When will self-driving cars take to the road?
They're already out there. For the past two years, Google has been testing computer-controlled cars in California. Its self-driving Toyota Priuses have so far clocked more than 200,000 miles on busy highways, mountainous roads, and congested city streets with only occasional human intervention. (There are always two human drivers onboard, ready to take the wheel in case of a malfunction). "This car can do 75 mph," said Google engineer Chris Urmson. "It can track pedestrians and cyclists. It understands traffic lights. It can merge at highway speeds." Google isn't the only company road-testing driverless cars — just about every major auto manufacturer has a robo-vehicle in the works. Last year, a robotic BMW drove itself more than 50 miles down Germany's high-speed autobahn. And in 2010, an autonomous Audi completed the twisting 12-mile course at the Pikes Peak International Hill Climb race in Colorado.

How do these cars pilot themselves?
Each Google vehicle has an $80,000 rotating laser range finder on its roof, radars on the front and back bumpers, and a camera fixed near its rearview mirror. Those sensors feed information into the car's central computer, allowing it to simultaneously detect traffic lights, track pedestrians, and watch out for other cars. "We were driving behind an 18-wheeler, and [the radar] saw the vehicles in front of the 18-wheeler — vehicles we could not see with our eye," said Steve Jurvetson, a Google investor and smart-car enthusiast. Google has programmed the car to behave like a model driver. It stops if a pedestrian steps into the road. At a four-way intersection, it gives way to other vehicles in accordance with right-of-way rules. If other cars don't yield as they should, it even eases itself forward to assert its intention to turn. 

What's the point of a smart car?
It removes the most unreliable part of the car: the human driver. Every year in the U.S., around 34,000 people die in car accidents, more than 90 percent of which are caused by human error. That toll would almost certainly plummet if we let computers do the driving. A robo-car "can think faster than any mortal driver," said Tom Vanderbilt, author of the book Traffic. "It never panics. It never gets angry. It never even blinks. In short, it is better than human in just about every way." Computer-controlled cars would also be able to safely drive closer together, making better use of the 80 to 90 percent of empty space on our roads and all but eliminating traffic jams. 

When will they go on sale?
Engineers and auto executives say they could manufacture self-driving cars around the year 2020. But before they hit dealerships, Google and the auto industry have to overcome some perhaps insurmountable hurdles. Smart cars still lack a key attribute that most human drivers possess: common sense. "Imagine a situation where a box falls on the road in front of you," said John Leonard, a mechanical engineering professor at the Massachusetts Institute of Technology. "The system needs to make a split-second decision to either go straight through it or to swerve left or right — which might have worse consequences than just going forward." An experienced driver can assess the safest course of action, but the car's artificial intelligence can't yet handle such unexpected events. And then there are the legal implications of allowing self-driving vehicles on the road.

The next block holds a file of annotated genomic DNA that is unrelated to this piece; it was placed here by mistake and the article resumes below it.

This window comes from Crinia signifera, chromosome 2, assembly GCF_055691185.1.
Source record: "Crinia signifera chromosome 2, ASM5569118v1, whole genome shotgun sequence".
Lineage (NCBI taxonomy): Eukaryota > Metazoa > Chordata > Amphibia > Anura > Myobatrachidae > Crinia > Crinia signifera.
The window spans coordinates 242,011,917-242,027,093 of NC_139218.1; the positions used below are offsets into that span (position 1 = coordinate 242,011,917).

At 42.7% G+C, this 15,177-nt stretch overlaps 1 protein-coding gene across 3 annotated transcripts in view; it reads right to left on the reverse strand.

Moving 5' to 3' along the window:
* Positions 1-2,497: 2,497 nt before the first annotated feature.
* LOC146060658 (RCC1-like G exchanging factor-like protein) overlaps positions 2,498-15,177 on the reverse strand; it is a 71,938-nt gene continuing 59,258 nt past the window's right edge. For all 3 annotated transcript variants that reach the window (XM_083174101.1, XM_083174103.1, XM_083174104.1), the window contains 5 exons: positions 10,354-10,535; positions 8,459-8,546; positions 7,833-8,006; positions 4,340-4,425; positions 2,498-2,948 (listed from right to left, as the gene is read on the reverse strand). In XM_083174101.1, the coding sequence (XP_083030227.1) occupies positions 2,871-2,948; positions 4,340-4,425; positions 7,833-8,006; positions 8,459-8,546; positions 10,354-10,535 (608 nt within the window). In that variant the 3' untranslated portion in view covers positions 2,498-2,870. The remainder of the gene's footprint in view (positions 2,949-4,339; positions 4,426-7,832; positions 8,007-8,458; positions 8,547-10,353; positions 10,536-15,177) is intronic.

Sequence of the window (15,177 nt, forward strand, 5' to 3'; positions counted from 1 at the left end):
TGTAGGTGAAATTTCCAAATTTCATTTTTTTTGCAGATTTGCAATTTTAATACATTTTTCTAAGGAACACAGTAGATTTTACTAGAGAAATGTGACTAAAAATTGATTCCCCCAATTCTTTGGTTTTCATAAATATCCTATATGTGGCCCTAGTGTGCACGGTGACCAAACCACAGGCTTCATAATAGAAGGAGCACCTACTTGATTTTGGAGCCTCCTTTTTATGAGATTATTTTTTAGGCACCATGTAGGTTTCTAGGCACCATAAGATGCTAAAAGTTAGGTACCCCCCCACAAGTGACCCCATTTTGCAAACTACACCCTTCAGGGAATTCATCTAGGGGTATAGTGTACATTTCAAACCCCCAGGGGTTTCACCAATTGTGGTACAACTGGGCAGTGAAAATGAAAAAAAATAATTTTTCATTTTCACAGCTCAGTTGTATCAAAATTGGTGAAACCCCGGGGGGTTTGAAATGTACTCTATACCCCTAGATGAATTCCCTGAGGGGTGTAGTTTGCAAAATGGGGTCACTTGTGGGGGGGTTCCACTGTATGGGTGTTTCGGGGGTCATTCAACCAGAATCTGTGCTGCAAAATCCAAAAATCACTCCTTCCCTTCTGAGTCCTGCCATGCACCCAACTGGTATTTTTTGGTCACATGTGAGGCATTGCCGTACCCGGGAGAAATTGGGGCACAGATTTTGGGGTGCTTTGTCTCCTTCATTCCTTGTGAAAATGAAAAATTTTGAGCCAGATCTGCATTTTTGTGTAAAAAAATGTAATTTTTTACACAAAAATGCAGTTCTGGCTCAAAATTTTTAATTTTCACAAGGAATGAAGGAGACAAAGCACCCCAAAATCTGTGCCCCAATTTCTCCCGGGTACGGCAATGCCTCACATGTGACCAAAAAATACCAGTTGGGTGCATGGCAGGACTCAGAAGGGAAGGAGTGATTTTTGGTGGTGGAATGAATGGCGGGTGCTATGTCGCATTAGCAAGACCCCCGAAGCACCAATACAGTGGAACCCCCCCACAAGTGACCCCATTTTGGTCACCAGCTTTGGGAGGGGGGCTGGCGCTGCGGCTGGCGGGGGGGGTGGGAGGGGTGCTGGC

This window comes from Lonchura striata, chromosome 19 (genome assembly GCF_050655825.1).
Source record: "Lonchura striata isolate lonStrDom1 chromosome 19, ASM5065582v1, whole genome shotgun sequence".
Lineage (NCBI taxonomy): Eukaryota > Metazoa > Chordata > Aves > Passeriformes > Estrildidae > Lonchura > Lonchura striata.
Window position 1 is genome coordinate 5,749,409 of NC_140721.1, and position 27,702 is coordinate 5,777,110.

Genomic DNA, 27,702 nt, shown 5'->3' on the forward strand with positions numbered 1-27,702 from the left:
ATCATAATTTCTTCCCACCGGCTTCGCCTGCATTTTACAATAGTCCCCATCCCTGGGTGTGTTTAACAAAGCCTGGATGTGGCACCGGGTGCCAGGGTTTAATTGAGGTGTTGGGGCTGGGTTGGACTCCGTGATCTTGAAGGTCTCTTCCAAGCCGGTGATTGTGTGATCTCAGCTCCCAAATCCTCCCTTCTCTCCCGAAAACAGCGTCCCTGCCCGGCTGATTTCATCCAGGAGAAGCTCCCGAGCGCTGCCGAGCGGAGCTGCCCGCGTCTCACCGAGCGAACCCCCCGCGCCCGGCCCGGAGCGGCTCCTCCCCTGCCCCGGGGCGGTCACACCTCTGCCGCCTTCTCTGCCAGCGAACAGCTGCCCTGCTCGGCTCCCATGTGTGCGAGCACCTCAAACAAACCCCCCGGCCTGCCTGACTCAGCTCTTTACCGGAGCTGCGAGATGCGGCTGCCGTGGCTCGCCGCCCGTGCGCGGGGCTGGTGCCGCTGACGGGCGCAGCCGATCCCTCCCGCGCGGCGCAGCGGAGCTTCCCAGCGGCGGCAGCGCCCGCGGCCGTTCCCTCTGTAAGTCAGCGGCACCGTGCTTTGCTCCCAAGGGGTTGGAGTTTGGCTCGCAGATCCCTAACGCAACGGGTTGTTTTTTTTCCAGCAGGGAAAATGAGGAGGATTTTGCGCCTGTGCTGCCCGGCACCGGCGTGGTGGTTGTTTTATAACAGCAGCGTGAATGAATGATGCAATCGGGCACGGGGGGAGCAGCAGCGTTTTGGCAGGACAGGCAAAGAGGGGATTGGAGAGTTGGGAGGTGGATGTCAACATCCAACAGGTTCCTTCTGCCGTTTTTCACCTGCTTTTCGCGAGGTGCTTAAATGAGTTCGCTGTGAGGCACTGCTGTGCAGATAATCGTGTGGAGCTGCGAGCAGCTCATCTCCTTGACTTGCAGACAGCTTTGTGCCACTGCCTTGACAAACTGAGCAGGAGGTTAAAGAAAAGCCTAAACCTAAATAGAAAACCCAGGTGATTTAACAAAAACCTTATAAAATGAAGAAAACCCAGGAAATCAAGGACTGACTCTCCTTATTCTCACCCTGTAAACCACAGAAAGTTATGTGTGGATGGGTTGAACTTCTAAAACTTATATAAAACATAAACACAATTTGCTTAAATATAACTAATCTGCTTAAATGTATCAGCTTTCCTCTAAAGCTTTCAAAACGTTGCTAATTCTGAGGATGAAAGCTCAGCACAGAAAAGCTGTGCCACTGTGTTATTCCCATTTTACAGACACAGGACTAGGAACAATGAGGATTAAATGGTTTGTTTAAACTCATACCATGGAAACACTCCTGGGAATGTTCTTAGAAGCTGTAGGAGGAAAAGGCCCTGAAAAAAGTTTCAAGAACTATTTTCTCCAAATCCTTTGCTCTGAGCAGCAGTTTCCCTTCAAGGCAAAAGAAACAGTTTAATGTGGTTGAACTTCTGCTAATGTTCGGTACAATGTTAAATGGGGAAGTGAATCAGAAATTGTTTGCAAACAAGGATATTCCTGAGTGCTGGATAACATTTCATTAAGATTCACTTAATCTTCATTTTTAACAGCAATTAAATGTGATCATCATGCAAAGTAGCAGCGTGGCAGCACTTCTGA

What are the implications?
No matter how good their guidance systems will be, self-driven cars will inevitably have accidents; even computers are not infallible. So who would be responsible when property and human beings are damaged? The car manufacturer? The tech firm that designed the autopilot software? The human driver, for failing to override the computer in response to danger? Pim van der Jagt, a research chief at Ford, believes that new laws will be needed to deal with these issues, and that cars might need black boxes to record what went wrong during accidents. Even if legal issues can be resolved, it is not clear that most drivers would willingly surrender the wheel to a robo-chauffeur. "The question is going to be not whether we can do autonomous vehicles, but how much autonomy we are willing to put up with as a culture," said Scott Belcher, head of the Intelligent Transportation Society of America. "We don't really like to give up control of our vehicles."

So will people buy them?
Perhaps not, which is why auto manufacturers are focusing current efforts on creating semi-autonomous cars. A new Volvo hatchback, for example, can maintain safe distances in heavy traffic without human intervention. Nissan is working on software that anticipates a driver's next move, adjusting the speed and position of the car going into a turn. And this summer, the U.S. National Highway Traffic Safety Administration will put 3,000 test cars equipped with such "driver assist" features on Michigan's roads. But humans are still at the wheel. Robots, at least for the moment, remain backseat drivers. 

The car of the future's long history
The idea of the self-driving car is almost as old as the automobile itself. Visitors to General Motors' exhibition at the 1939 World's Fair were shown a vision of the future in which radio-controlled automobiles zipped along highways. Just over a decade later, General Motors and RCA began experimenting with such a system. They embedded radio-transmitting cable into a test track — at a cost of about $100,000 per mile — which communicated instructions to cars driving overhead. In 1958, the company announced that a Chevrolet Impala had successfully made it around the course "without the driver's hands on the steering wheel." But highway officials weren't so taken with the concept. They "screamed at the idea that their new superhighways might be torn up for such cables," BusinessWeek reported later that year, and the project was scrapped.